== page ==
...
The US Navy has never faced anything in combat as formidable as the Sunburn missile. But this will surely change if the US and Israel decide to wage a so-called preventive war against Iran to destroy its nuclear infrastructure.
...
This very night, as he sips his cognac, what is Vladimir Putin thinking? Is he perhaps thinking about the perverse symmetries of history? If so, he may also be wondering (and discussing with his closest aides) how a truly great nation like the United States could be so blind and so stupid as to allow another state, i.e., Israel, to control its foreign policy, especially in a region as vital (and volatile) as the Mid-East.

One can almost hear the Russians' animated conversation:

"The Americans! What is the matter with them?" "They simply cannot help themselves."

"What idiots!"

"A nation as foolish as this deserves to be taught a lesson"

"Yes! For their own good."

"It must be a painful lesson, one they will never forget. "Are we agreed, then, comrades?"

"Let us teach our American friends a lesson about the limits of military power..."

Does anyone really believe that Vladimir Putin will hesitate to seize a most rare opportunity to change the course of history and, in the bargain, take his sweet revenge? Surely Putin understands the terrible dimensions of the trap into which the US has blundered, thanks to the Israelis and their neo-con supporters in Washington who lobbied so vociferously for the 2003 invasion of Iraq, against all friendly and expert advice, and who even now beat the drums of war against Iran. Would Putin be wrong to conclude that the US will never leave the region unless it is first defeated militarily? Should we blame him for deciding that Iran is "one bridge too far"?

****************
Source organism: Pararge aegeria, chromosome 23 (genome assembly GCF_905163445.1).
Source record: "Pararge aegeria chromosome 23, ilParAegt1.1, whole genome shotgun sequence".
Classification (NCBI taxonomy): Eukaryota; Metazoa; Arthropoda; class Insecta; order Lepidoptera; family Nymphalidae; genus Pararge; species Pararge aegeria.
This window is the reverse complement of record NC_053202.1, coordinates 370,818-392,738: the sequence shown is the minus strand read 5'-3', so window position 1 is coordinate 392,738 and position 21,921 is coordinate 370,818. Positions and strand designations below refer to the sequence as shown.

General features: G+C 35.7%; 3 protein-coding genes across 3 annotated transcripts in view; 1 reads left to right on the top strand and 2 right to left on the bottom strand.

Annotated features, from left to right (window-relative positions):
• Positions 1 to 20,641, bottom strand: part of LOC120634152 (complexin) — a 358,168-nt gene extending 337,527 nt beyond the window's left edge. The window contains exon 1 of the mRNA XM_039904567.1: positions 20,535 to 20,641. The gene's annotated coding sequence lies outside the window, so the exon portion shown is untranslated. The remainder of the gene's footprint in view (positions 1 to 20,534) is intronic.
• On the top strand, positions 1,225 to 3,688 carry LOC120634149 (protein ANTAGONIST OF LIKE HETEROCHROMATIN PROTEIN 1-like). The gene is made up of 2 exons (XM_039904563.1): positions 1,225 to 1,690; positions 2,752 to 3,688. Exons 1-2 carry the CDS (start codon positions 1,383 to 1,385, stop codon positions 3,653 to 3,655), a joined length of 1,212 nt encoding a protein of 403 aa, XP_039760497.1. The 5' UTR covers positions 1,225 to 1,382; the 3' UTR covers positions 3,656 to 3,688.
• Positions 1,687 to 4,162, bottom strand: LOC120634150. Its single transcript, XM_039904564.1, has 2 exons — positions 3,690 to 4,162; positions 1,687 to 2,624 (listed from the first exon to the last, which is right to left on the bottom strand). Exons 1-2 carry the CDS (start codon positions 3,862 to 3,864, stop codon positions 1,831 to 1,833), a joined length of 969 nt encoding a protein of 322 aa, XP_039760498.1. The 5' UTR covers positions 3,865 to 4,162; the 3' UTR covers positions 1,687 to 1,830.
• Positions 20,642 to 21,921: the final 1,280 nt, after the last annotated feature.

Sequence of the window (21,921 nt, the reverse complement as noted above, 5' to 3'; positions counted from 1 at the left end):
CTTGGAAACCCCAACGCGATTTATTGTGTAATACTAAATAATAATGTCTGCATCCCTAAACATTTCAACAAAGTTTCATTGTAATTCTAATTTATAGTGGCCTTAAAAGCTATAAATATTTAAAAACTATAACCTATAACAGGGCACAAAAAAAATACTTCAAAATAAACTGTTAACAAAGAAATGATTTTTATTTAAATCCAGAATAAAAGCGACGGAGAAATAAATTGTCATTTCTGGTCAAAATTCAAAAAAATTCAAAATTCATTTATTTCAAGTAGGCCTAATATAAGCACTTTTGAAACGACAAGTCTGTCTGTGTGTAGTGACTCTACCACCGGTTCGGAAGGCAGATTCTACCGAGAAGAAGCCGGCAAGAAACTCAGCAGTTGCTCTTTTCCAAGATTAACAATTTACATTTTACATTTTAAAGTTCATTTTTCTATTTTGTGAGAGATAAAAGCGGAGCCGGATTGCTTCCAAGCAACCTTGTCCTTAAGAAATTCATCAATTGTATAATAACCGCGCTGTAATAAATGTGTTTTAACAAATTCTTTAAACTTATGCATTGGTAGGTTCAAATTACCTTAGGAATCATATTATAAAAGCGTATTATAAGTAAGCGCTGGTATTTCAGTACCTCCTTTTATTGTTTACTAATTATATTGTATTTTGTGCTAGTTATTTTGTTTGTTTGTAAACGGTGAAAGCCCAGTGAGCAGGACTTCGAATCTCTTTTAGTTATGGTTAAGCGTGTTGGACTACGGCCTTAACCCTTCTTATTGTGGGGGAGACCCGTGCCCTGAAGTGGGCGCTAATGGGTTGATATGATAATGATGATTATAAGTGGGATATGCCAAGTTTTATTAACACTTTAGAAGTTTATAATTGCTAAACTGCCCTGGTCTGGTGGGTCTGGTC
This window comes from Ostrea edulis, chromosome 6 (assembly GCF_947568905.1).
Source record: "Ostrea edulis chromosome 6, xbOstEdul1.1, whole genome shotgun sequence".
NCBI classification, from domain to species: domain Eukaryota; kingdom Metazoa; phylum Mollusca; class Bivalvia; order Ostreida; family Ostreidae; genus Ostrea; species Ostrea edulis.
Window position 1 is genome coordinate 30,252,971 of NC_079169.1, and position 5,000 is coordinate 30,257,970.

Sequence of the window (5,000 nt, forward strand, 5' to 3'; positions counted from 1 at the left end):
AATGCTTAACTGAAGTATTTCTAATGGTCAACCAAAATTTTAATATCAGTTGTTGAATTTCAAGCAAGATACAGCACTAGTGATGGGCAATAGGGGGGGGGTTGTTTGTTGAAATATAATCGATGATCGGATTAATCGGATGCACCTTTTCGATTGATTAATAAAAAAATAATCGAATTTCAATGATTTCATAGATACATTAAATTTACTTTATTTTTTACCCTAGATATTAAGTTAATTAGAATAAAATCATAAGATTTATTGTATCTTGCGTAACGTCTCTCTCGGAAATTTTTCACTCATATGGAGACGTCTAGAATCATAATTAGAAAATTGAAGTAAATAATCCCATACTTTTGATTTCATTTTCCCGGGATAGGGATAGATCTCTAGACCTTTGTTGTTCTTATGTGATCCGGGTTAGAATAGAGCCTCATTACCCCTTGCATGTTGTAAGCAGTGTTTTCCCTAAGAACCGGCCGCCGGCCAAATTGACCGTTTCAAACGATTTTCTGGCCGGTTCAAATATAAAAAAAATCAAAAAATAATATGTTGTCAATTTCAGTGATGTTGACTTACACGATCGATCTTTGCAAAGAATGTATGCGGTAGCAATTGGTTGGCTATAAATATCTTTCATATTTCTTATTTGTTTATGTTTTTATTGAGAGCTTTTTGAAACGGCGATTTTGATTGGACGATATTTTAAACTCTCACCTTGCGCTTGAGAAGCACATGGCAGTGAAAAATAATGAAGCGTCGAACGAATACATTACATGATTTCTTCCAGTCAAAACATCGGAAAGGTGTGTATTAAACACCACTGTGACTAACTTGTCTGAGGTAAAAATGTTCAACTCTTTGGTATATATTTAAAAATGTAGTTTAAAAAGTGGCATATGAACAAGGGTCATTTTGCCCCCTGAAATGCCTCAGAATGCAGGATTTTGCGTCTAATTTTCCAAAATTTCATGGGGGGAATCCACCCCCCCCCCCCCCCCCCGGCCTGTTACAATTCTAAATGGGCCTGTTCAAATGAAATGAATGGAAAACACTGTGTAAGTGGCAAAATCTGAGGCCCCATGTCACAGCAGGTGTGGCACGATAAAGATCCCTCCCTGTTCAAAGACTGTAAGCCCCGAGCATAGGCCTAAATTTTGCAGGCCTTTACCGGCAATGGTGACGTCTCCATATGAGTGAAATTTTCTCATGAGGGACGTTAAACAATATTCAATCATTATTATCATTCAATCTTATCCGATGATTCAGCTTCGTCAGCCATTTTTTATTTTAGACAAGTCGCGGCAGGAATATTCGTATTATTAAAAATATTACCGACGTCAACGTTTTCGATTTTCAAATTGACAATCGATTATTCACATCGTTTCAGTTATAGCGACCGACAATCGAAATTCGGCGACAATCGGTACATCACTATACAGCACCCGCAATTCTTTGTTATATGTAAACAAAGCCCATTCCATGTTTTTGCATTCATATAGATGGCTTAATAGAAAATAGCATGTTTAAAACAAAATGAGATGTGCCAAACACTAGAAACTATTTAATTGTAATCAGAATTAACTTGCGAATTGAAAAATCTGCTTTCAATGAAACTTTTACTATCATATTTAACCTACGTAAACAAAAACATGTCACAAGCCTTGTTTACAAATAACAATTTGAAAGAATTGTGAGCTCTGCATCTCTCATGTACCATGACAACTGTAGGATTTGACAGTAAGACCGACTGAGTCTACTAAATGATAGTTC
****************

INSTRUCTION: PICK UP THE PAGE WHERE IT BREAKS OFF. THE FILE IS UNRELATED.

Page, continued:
...
Try and imagine it if you can: barrage after barrage of Exocet-class missiles, which the Iranians are known to possess in the hundreds, as well as the unstoppable Sunburn and Yakhonts missiles. The questions that our purblind government leaders should be asking themselves, today, if they value what historians will one day write about them, are two: how many of the Russian anti-ship missiles has Putin already supplied to Iran? And: How many more are currently in the pipeline?
...
The US Navy will come under fire even if the US does not participate in the first so-called surgical raids on Iran's nuclear sites, that is, even if Israel goes it alone. Israel's brand-new fleet of 25 F-15s (paid for by American taxpayers) has sufficient range to target Iran, but the Israelis cannot mount an attack without crossing US-occupied Iraqi air space. It will hardly matter if Washington gives the green light, or is dragged into the conflict by a recalcitrant Israel. Either way, the result will be the same. The Iranians will interpret US acquiescence as complicity, and, in any event, they will understand that the real fight is with the Americans. The Iranians will be entirely within their rights to counter-attack in self-defense. Most of the world will see it this way, and will support them, not America. The US and Israel will be viewed as the aggressors, even as the unfortunate US sailors in harm's way become cannon fodder.